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6 Comments

  1. 1

    Victoria Collins

    Firstly, since the Rudd government flagged its intent to tackle the binge drinking crisis we have come to see it play out in the mass media, and be talked about from one side of Australia to the other. I think that that can therefore be equated to a success, of sorts. The alcohol industry is now in our sights, and there has been a sea-change in the general public’s attitudes to the issue. Where before it was viewed as a badge of honour to go out, get pissed and get in a fight; now we have an attitudinal change to binge drinking occurring.
    2. Increasing the legal drinking age to 21 will never work. Most have had their first drink well before age 18, and often their parents approve. It also doesn’t work in the USA.
    3. The government has attempted to increase the tax on alcopops but has been frustrated in the Senate. I believe they will take on ‘malternative’ alcopops next.
    Eventually I hope they just tax all alcohol the same.
    4. Reduced trading hours have been mooted.
    5. I hear every NSW Police car is now equipped with Random Breath Testing equipment.
    Maybe not enough to satisfy your high standards, Dr Wodak, but commendable progress on the issue has been made, IMHO.

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  2. 2
    Melissa Sweet

    Melissa Sweet

    This comment is from Terry Slevin at Cancer Council WA:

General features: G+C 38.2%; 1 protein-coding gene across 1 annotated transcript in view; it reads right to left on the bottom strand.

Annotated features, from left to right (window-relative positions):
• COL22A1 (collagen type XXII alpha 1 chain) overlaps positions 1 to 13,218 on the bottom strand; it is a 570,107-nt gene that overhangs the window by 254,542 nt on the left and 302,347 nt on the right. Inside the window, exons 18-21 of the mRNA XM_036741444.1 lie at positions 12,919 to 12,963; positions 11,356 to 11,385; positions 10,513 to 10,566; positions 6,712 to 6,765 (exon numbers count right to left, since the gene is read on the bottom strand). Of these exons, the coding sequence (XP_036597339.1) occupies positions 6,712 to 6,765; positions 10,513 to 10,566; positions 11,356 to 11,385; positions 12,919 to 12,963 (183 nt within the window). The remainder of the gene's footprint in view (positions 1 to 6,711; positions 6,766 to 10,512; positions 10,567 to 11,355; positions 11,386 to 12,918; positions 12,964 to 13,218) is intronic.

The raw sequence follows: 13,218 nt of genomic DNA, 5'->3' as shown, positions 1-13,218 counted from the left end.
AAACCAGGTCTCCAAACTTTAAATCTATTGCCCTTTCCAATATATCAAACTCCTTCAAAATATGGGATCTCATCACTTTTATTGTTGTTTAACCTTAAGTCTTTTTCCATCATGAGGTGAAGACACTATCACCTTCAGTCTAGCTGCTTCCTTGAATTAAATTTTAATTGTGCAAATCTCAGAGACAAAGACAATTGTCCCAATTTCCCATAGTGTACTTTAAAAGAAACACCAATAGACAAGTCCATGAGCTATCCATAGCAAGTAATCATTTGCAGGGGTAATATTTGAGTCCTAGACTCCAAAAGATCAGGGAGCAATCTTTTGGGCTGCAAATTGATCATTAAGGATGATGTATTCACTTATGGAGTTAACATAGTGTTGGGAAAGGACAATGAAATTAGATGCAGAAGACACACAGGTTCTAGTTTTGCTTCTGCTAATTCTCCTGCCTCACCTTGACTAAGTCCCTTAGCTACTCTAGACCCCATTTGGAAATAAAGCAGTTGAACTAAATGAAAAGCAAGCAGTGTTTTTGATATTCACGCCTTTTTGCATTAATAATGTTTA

Alex Wodak is a bit right. If all the Rudd government (and the various state and territory governments) do to control alcohol related problems is run mass media campaigns aimed at adolescents and 20 somethings, urging them to avoid getting ‘untidy’ on a night out – this is a strategy that is set to crash and burn when measured against meaningful long term goals.

    The current crop of young people, like all their predecessors – seek to use alcohol as the lubricant for the unfettered fun they (and we) crave.

    But a few well chosen words of warning are of some help, no doubt to bring the story and the risks into perspective. If those words don’t come from mum or dad, then maybe something on the telly is worthwhile. Such campaigns might even serve to bolster the long ignored warnings from the oldies who are obviously so out of touch that kids need heed no advice from such fossilised life forms.

    And if the ads serve to shake up the real decision makers- politicians, policy makers, parents and average punters in the street – who are also the voters in the next election, then all the better. Once shaken, and given a real window into the weekly disasters so commonly the product of the multi billion dollar alcohol industry, perhaps some harder nosed action might follow. The alcohol issue is clearly a case of privatising the profits of sales of booze while socialising the costs of cleaning up the mess. In financially difficult times that is increasingly unacceptable to policy makers and the tax paying punter alike.

    The preparedness of the Rudd government to take on arguably the weakest part of the alcohol industry – the distillers – via the alcohopops tax is a good sign but only the first step. A full scale review of the tax system as applied to alcohol is a must and signs are there this will happen.